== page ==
Domino’s Pizza has been embroiled in litigation for well over three years against plaintiff Guillermo Robles, who alleges its website and app make it impossible for a person using a screenreader to order a pizza online. After the Ninth Circuit Court of Appeals upheld its ruling in favor of Robles (that the ADA does in fact apply to websites) in January, Domino’s petitioned the Supreme Court to hear the case. On Monday the Supreme Court decided not to hear it, and did not supply any comments or dissent to justify the rejection. In it of itself, this is not a tacit approval of the Ninth Circuit’s decision, but the rejection does imply to US companies that are fighting digital accessibility lawsuits that the ADA will continue to apply to digital properties and content for the foreseeable future.
Becoming paralyzed from the waist down at 23 after a diving accident was a turning point in Marca Bristo's life. After seeing how patients with disabilities were treated at the hospital where she worked, she became an advocate for them, fighting for equal rights across multiple platforms. She helped co-found Access Living, a non profit organization that helps people with disabilities maintain independence, and led it for many years. She also joined other disability rights leaders to help pen the ADA, and Bill Clinton even appointed her chair of the National Council on Disability, a role she held for eight years. She succumbed to cancer at age 66 on Sunday, August 31.
Brent Lowe is no stranger to difficult personal situations. He’s blind, and has lived for years alone with his 24-year-old son (who has cerebral palsy) and a caretaker on Abaco in the Bahamas. Recently, however, Hurricane Dorian made his life exponentially harder. After its fierce winds ripped off the roof of the house where they were hunkering down, Lowe knew he had to get himself and his son out of their house, or risk death. As soon as he stepped off his front porch he found himself chin-deep in water. He had no choice but to put his son over his shoulder and carry him to a neighbor’s house to wait out the storm. Lowe was evacuated to Nassau while his son stayed on Abaco with a family member. With his house gone, Lowe is understandably devastated. "We need a place to go," he said. "I don't know exactly what we are going to do. We need help."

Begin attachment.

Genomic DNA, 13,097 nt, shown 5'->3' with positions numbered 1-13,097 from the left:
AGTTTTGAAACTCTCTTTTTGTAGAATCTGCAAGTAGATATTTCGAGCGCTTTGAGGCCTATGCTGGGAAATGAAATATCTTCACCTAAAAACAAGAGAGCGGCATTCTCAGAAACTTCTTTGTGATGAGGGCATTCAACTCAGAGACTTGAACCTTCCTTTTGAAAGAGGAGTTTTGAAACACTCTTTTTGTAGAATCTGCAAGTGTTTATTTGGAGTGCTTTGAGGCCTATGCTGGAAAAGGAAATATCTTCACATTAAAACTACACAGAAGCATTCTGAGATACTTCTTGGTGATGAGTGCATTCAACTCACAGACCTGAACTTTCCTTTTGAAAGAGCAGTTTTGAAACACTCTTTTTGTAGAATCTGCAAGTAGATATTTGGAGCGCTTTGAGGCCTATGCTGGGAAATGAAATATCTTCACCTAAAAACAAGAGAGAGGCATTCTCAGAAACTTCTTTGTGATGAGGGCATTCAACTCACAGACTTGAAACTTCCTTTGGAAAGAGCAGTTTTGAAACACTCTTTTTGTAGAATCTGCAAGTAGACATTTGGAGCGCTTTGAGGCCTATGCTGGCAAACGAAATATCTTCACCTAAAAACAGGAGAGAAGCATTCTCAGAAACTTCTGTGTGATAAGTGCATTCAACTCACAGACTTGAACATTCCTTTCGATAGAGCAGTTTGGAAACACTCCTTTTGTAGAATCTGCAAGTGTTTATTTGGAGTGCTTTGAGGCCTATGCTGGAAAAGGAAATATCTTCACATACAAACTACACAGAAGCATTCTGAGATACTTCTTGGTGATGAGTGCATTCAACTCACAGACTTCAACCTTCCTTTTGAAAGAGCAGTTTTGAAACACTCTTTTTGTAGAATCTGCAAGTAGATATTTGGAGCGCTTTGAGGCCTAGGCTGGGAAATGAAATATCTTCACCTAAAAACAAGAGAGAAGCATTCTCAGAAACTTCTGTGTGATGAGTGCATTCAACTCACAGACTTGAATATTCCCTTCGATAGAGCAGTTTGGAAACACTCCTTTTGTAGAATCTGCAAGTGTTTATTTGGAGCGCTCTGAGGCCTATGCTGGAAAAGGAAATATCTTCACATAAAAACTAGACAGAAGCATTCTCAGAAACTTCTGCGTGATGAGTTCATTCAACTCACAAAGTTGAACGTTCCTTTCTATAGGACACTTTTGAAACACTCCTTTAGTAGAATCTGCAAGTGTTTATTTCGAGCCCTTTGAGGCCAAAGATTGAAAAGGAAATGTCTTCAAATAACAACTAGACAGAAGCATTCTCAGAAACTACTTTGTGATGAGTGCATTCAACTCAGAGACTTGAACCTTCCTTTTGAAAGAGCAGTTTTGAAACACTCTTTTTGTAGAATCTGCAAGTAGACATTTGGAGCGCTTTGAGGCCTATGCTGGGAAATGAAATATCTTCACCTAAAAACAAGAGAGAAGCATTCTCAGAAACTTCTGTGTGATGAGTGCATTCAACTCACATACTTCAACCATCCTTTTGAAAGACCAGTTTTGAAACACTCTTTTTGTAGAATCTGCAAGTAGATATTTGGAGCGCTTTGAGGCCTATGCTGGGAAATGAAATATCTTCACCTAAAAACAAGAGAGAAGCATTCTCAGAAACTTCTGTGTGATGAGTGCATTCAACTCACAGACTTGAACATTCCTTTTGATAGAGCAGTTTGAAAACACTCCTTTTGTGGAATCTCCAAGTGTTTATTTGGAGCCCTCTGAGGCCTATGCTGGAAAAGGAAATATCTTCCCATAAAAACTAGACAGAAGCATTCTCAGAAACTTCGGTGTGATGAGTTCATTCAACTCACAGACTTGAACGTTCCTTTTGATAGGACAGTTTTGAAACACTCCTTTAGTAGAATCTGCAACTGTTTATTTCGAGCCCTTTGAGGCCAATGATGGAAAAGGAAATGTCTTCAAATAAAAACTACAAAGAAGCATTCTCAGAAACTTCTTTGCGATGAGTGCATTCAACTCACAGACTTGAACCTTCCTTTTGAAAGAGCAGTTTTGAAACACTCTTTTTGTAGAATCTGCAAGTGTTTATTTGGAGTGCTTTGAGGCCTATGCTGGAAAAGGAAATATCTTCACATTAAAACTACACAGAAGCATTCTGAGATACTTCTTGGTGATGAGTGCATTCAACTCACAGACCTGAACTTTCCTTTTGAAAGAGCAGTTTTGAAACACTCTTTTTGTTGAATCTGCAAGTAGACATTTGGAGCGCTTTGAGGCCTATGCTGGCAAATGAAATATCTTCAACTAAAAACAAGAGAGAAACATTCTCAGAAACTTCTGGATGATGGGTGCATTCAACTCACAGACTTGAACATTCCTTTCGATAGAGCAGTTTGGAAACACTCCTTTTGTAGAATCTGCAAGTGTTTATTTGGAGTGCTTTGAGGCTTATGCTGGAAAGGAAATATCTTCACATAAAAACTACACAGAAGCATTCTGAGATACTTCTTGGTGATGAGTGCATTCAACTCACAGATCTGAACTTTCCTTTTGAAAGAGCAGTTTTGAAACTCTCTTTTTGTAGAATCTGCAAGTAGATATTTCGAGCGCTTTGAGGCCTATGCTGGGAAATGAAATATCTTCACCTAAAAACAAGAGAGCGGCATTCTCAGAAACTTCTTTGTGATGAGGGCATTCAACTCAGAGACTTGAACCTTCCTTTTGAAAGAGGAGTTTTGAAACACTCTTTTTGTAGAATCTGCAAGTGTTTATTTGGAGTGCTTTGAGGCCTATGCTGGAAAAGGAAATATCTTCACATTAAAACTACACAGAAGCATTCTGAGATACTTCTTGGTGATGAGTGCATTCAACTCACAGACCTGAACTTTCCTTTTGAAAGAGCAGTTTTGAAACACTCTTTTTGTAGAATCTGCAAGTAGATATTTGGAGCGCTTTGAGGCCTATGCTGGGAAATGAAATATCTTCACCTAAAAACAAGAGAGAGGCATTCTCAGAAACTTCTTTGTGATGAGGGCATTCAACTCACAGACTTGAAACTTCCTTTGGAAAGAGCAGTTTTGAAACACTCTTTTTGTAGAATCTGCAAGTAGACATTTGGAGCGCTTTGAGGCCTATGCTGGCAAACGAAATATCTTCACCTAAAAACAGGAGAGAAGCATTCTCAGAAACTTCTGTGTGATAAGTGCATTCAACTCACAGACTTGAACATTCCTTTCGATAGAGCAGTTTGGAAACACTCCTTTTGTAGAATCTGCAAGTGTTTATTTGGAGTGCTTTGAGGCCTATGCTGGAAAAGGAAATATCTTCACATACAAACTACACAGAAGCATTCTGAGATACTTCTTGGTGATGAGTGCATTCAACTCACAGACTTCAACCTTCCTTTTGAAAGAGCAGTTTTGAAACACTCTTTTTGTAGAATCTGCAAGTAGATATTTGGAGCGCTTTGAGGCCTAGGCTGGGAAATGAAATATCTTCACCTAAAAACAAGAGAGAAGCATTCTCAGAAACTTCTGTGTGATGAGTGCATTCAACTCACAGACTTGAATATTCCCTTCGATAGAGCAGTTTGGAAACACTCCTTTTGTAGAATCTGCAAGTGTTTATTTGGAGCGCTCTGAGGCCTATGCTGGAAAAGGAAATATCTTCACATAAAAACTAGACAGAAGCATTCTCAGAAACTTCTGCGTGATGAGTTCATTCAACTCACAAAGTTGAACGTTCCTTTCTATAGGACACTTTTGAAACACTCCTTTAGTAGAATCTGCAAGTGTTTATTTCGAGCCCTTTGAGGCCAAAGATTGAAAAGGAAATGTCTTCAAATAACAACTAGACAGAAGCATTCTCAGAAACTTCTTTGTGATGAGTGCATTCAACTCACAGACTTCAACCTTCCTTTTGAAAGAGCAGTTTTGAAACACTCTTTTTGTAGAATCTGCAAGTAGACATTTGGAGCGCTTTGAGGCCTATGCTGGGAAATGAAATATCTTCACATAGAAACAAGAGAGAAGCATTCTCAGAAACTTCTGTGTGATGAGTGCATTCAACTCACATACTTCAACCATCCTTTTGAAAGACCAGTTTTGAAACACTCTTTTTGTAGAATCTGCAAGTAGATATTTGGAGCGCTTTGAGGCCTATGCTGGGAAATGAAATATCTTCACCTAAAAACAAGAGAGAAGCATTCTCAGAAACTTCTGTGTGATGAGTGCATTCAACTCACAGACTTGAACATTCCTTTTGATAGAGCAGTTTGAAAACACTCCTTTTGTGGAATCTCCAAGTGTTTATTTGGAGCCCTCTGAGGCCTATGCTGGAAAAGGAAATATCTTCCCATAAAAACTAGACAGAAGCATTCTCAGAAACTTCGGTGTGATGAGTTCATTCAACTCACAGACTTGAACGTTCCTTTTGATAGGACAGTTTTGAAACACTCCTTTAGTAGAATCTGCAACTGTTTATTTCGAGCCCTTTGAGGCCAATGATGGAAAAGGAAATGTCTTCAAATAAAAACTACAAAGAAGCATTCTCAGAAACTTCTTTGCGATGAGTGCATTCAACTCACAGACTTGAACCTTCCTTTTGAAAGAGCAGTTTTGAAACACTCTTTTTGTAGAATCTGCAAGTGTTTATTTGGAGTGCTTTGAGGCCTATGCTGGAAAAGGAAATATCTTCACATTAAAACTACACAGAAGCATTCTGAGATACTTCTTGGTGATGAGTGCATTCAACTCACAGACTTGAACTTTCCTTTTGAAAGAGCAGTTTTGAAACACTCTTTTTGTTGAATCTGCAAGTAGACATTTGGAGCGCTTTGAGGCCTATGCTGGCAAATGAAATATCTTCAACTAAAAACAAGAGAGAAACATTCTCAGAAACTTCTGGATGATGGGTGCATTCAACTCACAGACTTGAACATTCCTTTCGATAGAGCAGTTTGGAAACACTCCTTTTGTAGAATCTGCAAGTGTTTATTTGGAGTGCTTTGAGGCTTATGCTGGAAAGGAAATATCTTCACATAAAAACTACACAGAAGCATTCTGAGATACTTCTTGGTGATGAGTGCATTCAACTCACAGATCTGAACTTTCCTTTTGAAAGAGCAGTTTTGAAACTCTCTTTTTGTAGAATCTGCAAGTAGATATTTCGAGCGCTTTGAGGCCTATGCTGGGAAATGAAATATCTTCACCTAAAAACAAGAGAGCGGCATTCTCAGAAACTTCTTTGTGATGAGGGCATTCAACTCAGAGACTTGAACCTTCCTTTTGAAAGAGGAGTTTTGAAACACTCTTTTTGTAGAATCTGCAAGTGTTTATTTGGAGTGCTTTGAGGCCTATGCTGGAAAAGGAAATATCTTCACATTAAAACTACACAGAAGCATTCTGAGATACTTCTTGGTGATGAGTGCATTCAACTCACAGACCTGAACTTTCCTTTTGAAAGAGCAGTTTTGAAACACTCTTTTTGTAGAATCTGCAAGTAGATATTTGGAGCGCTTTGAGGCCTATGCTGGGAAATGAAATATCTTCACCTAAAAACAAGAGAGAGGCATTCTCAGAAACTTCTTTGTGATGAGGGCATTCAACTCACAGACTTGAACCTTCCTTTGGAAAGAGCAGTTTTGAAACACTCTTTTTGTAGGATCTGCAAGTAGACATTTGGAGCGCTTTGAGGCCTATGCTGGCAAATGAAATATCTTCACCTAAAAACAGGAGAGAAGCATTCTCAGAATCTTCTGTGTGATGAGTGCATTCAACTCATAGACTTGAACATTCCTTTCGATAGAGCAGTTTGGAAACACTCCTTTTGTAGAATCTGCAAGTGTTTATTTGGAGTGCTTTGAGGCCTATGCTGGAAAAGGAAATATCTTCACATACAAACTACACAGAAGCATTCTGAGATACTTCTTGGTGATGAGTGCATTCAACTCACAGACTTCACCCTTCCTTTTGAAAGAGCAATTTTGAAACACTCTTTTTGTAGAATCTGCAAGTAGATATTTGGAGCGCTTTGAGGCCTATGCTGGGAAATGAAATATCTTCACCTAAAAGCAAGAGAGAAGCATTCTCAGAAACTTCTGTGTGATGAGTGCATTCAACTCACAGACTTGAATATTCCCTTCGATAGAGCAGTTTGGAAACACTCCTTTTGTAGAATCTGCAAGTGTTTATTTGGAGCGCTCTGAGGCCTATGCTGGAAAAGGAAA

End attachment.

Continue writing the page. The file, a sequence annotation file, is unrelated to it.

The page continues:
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Joe Devon, co-founder of GAAD, joins Mark for his second appearance on the Interactive Accessibility podcast to discuss the history of Global Accessibility Awareness Day (GAAD) and how the landscape of accessibility has changed since GAAD’s inception, over eight years ago. They talk about how getting to the end user and having the end user demand accessibility will be the real the catalyst for significant change in the industry. Joe explains how he’s using his GAAD pledge to rally the developer community around accessibility.
Apple’s latest iOS release included several voice activated features that promised to improve the user experience for all users, but that would be a huge step towards independence for those with limited mobility. Now Google is trying to catch up. Its new Pixel phone includes motion sensor features that will allow a user to skip songs, hit snooze on alarms, and even silence phone calls, all with a wave of a hand. Google also announced its upcoming face unlock feature, which will let users unlock their phone with a glance at the screen. Accessibility begins to look a lot like convenience in this light.